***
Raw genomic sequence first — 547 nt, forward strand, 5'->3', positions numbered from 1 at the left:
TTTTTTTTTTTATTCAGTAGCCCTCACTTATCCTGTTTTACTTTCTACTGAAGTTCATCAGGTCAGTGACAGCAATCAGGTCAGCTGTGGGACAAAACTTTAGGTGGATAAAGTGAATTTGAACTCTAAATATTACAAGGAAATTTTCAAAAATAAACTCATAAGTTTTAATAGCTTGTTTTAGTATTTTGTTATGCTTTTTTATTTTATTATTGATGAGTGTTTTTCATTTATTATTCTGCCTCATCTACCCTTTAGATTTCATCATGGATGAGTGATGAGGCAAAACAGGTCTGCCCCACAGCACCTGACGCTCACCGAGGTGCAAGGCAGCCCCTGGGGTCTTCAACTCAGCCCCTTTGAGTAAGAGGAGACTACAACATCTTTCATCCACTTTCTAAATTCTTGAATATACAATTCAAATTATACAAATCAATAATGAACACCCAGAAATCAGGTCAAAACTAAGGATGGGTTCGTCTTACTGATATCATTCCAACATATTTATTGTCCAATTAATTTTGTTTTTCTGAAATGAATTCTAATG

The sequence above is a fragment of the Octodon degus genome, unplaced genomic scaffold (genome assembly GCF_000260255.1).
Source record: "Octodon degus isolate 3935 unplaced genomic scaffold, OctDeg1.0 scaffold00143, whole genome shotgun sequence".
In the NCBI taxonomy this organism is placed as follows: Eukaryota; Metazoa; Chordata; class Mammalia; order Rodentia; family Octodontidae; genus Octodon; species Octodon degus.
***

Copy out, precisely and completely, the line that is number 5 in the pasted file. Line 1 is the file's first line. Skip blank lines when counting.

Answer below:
In the NCBI taxonomy this organism is placed as follows: Eukaryota; Metazoa; Chordata; class Mammalia; order Rodentia; family Octodontidae; genus Octodon; species Octodon degus.